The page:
This is “serious” rock music, which I find hard to take seriously. I know this sounds snobbish, but it’s really the opposite. I was always well behaved as a child, but this guy tempts me to throw spit balls from the back of the classroom.

And two or maybe three stirring moments spread out across an entire hour is more than I have the patience for anymore. Maybe some editing and the addition of a sense of humor would have made this the classic it’s clearly trying to be.

But his heart’s really in it, so I have to give him props for that. And it’s growing on me.

But only so much.


When to Play It: When You've Got Company, and They're Your Own Age (Old) But Haven't Admitted It Yet

When to NOT Play It: When you’re in a hurry.

“An Ocean In Between the Waves”

Saturday, May 30, 2015

Easy-To-Not-Listen-To Music

Now that everything is just great, I brace myself for the unending tidal wave of musical brilliance that is to inevitably flow through my life, now that I know I still have a hankering for it.

But instead of a tidal wave, it’s more of a trickle. I need musical Flomax.

To put it another way, music continued to disappoint, but this time I don't think it was my fault.

Aphex Twin.jpg

Aphex Twin: Selected Ambient Works 85 - 92

This is the happier, peppier cousin to the record that I use for my depressions.  And as I said previously I thought it might serve as a halfway mark to music that was more fun than what I had been listening to during that long, cold winter.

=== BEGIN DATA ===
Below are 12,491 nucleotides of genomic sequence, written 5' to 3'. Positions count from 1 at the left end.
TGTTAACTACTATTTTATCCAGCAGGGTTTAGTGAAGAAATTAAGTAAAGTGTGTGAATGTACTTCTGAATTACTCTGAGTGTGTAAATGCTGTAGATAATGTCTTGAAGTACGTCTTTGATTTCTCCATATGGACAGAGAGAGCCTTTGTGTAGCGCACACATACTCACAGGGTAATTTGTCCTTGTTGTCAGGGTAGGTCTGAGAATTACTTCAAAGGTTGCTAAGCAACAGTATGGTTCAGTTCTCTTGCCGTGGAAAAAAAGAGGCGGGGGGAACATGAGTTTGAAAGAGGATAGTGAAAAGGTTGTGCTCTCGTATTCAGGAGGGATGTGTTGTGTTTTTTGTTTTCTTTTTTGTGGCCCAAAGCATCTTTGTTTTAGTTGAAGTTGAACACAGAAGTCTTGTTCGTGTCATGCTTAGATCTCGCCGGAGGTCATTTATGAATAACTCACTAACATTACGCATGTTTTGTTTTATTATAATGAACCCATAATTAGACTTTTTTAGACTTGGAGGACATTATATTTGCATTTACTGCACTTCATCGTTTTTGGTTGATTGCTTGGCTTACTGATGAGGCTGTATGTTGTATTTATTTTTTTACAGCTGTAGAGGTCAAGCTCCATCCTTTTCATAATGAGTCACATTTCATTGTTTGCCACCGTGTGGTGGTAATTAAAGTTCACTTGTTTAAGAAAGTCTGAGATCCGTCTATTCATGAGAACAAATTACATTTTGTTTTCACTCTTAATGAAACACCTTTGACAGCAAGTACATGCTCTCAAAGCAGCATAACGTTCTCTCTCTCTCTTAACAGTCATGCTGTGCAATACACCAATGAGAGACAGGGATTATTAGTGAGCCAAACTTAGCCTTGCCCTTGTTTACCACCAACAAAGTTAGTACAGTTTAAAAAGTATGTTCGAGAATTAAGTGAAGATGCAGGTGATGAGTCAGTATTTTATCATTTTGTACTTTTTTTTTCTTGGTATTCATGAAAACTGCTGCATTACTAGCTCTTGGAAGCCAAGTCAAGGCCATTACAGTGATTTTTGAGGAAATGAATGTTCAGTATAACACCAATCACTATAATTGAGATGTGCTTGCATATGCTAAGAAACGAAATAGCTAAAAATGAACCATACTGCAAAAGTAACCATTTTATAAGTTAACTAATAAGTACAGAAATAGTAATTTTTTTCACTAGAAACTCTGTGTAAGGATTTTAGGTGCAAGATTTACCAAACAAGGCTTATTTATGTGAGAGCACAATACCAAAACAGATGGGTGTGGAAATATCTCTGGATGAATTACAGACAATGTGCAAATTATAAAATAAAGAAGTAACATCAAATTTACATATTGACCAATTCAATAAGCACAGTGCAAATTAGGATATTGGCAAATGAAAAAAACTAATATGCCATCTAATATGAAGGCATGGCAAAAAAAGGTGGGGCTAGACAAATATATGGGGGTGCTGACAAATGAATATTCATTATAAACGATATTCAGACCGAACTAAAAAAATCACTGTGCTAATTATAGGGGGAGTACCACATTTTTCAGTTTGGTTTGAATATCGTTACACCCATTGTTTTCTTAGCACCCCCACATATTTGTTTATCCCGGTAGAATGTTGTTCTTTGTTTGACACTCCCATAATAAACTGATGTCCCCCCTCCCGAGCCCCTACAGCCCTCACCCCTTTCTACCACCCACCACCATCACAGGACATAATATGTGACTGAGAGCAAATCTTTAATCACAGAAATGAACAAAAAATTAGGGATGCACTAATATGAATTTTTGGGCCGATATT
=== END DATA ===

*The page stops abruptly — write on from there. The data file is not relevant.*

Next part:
But my (admittedly unreliable) first impression is meh.

My second impression, awful, and in it’s own way, even more depressing than his other record.

And, as is usually the case my third thru whatever-I’m-up-to-now listen, better.

This is one of the first records ever called “electronica”. And the issue, to me, will always be Does It Have Any Soul?  And by that I don’t necessarily mean does it have Aretha Franklin singing on it, but rather, does it have real (or very well faked) feeling to it?

This is a valid question for any kind of music, but especially important for electronica, where there’s less of a reliance on words, and where there’s always a danger that the technology will overwhelm the the human.

That seems a fair way of judging this record. Here’s my reaction to each track, without the track names, because they’re silly.  (ie. “Xtal”, “Tha”, etc. You get the idea. It’s like he’s a member of a Sci-Fi themed fraternity):

  1. We start off promisingly enough. Very sleek electronica. But the key element is the woman's voice in the background that humanizes it. 
  2. Again, voices in the background - this time spoken - humanize this one, but not as successfully  as before. I like my alienation as much as the next guy so I hang in there. It's somewhat sterile but the ghosts in the machine help.